One writer’s family has a different spin on the Festival of Lights, with no strings attached.
It was sometime before Halloween when one of my daughters first mentioned how she was looking forward to seeing Latke Larry again. Latke Larry, in case you don’t know, is a bearded, 7-inch-tall animatronic doll, dressed in a white apron and voiced by Jerry Stiller. He holds a frying pan of latkes in his right hand and wears a chef’s hat on his stuffed head. Push the button on his left foot and he sings a funny little ditty to the tune of “Rock of Ages” (aka “Ma’oz Tzur”) punctuated at the end by: “You! Stop eating my latkes!”
Non-Jewish friends gave Latke Larry to our family many Decembers ago. In the years since, he’s become an integral part of our Chanukah celebration, looked forward to almost as much as the dancing lights themselves.
How did this happen? You must understand: we go all out in our house for Chanukah. I know, I know, as we’ve been repeatedly told, it’s a minor religious holiday, falling somewhere between Tzom Gedalia and National Secretaries Day. And I realize that savvy marketers and retailers have propped it up to compete with that other December happening.
But on a calendar of Jewish holidays involving more sober topics like freedom and repentance, observing one that commemorates a successful uprising and the overestimation of a quantity of olive oil is downright delightful. Chanukah is one of the happy ones. So we celebrate.
Fanny, Flanken and Sobbing Neighbors
We festoon the yard in blue lights. We stick Chanukah-themed gels to our windows. Each night after we recite the brachas, light the candles, and Latke Larry has done his thing, we have our own unique Chanukah celebration. We’ll spin some dreidels, open a present or two and eat some gelt, but then we sing. Loudly. I strum my ukulele as my wife and two daughters, ages 7 and 10, belt out off-key but enthusiastic versions of “Chanukah, Oh Chanukah,” (you’d be surprised at how good it sounds on ukulele), “Dreidel, Dreidel, Dreidel” and that underappreciated Tom Lehrer classic “(I’m Spending) Hanukkah in Santa Monica.” We’ve even been known to dance around the kitchen. I’m not kidding. You can ask our neighbors.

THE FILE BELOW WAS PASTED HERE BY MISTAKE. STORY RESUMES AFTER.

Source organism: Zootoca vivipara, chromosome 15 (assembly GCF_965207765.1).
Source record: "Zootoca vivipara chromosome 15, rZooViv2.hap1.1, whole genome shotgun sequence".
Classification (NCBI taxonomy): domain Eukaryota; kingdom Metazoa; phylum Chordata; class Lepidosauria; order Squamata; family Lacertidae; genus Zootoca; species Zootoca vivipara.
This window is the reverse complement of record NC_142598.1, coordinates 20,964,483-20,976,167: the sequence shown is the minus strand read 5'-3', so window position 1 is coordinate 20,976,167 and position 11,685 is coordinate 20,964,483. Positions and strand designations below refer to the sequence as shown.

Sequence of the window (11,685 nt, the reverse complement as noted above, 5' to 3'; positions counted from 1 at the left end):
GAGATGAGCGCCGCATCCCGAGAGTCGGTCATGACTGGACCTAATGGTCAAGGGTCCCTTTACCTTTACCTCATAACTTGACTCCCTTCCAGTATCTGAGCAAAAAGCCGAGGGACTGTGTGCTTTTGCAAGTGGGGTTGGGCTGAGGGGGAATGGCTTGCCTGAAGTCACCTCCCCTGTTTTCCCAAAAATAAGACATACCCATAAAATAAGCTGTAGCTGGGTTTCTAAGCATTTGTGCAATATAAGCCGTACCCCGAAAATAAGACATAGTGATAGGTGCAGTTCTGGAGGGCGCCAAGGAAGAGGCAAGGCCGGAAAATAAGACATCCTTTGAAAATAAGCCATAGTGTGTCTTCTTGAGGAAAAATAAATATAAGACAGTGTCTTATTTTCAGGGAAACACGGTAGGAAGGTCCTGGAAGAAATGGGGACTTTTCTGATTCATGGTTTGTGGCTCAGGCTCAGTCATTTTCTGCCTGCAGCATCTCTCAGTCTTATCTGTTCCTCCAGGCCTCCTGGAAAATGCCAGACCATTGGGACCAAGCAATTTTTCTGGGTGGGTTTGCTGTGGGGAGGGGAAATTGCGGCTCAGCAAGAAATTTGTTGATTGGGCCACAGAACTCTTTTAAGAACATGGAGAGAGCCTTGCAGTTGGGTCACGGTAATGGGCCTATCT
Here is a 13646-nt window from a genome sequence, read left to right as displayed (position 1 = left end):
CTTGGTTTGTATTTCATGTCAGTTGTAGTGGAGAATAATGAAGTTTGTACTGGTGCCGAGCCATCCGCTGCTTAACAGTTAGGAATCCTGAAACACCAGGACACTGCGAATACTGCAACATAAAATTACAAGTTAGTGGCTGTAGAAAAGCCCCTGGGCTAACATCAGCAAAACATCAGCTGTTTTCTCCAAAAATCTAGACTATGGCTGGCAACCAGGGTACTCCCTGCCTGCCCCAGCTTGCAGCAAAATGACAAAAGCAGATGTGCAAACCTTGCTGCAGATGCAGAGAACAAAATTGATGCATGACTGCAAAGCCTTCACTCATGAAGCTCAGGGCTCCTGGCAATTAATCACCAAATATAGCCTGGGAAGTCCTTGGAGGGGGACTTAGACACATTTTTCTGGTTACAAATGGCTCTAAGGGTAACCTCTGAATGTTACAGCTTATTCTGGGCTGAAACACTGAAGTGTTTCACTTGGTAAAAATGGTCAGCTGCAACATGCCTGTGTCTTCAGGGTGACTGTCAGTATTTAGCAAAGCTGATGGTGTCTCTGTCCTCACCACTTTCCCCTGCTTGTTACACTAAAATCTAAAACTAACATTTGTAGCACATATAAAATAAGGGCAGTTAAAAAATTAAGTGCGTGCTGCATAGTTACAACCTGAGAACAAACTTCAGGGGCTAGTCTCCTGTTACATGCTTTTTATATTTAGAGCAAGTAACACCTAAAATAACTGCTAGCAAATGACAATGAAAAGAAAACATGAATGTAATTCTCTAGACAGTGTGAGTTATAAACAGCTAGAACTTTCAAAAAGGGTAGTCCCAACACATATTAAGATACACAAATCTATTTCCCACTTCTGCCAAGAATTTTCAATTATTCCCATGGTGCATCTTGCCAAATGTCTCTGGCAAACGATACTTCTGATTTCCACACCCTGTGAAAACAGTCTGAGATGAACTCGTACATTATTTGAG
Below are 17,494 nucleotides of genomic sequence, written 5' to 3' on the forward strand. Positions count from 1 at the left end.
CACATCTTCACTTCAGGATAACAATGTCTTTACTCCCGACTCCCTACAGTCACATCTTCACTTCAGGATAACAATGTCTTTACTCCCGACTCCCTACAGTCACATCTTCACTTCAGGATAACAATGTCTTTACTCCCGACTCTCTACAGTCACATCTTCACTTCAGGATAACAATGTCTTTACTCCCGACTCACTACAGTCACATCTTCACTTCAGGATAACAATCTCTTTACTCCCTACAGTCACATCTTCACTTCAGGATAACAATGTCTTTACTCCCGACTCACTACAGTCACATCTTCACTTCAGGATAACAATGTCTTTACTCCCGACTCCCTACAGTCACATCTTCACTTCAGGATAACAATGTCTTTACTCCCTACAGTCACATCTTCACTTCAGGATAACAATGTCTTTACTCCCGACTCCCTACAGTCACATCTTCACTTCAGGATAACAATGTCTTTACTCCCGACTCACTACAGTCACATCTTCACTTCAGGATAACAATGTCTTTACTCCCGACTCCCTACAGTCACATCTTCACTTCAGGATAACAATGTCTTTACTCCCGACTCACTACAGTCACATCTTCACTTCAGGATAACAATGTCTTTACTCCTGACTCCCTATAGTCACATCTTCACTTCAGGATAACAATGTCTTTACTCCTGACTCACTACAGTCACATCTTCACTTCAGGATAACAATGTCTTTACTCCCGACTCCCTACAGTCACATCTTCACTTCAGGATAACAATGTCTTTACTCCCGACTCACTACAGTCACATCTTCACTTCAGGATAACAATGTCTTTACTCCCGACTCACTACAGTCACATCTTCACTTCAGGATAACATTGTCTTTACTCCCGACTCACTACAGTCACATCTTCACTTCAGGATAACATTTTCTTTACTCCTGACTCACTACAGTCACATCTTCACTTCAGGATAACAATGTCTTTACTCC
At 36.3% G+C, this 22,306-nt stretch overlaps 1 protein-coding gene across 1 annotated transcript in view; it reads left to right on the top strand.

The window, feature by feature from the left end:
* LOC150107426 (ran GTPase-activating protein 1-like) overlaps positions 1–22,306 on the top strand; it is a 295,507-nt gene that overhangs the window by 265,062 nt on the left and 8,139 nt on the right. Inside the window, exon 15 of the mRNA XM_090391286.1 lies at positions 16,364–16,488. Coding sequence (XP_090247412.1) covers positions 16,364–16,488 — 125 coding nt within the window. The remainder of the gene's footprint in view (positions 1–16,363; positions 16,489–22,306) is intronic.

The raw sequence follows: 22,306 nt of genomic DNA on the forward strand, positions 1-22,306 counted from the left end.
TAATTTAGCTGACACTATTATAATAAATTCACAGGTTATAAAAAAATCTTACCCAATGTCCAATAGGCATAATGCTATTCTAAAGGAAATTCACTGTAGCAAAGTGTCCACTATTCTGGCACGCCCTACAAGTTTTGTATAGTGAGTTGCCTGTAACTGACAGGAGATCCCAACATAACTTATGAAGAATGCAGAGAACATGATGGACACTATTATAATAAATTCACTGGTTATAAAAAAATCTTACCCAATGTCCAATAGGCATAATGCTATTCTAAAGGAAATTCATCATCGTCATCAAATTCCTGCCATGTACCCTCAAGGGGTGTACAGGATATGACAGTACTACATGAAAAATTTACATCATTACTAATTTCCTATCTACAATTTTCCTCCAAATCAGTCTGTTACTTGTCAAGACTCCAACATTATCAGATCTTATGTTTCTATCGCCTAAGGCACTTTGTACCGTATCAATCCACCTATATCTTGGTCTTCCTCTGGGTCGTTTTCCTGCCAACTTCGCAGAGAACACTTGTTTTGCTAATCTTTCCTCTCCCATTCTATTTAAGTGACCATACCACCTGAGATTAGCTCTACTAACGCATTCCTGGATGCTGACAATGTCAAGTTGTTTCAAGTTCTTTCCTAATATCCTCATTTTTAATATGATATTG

Each season, we invite them over — both Jews and non-Jews — and cook up some traditional Jewish fare. (Last year, I channeled my great-grandmother Fanny and prepared flanken. Flanken! Nobody knew what it was.) Those who have menorahs bring them over and we light them up. They shine brightly, illuminating the dining room, as we turn off the lights, pass out song sheets and begin our Chanukah chorus. The kids love it. The adults love it. One year my eldest daughter sang a solo of “Sunrise, Sunset.” Our tough, Italian-Catholic neighbor began to sob.
A Secure Tether
There is, perhaps, an ulterior motive to our Chanukah madness. My wife grew up Catholic and never lit a menorah until she met me, but we have chosen to raise our children Jewish. Like I did, they attend a school where the number of Steins, Goldbergs and Rosens can be counted on one hand. Our neighborhood has so few Jews that every Chanukah, the well-meaning but misinformed staff at the local Giant supermarket puts boxes of matzoh and Manischewitz macaroons on sale.
As a kid, I remember all the fuss over Christmas and wondered why Chanukah didn’t get the same attention, why it didn’t seem to possess the same pizzazz. People may argue that the Christmas-ification of Chanukah is yet another sign of Jewish assimilation, if not into a Christian society then into a crass, commercial one, but I disagree. Kids need to associate their religion with fun and fond memories.
“The recent evolution of Hanukkah represents not a capitulation to the forces of Christmas but an assertion of Jewishness amid a multicultural society,” the author David Greenberg wrote for Slate.com several years ago. “Just as Kwanzaa has returned many black Americans to their African heritage, so Hanukkah has helped tether Jews to their heritage.”
I admit our celebration might be a little over the top, but, hey, I’m trying to create a secure tether here. And when my daughter tells me she can’t wait to see Latke Larry and celebrate Chanukah — and it isn’t even Halloween yet — I feel like we’re doing something right as Jewish parents.
However, I have to add that this Chanukah will be a little different. Latke Larry is getting a friend. My wife recently returned from Bed Bath & Beyond with an animatronic rabbi. She tells me he performs a fine rendition of “Hava Nagila.”
Joe Sugarman is a Baltimore-based freelance writer.
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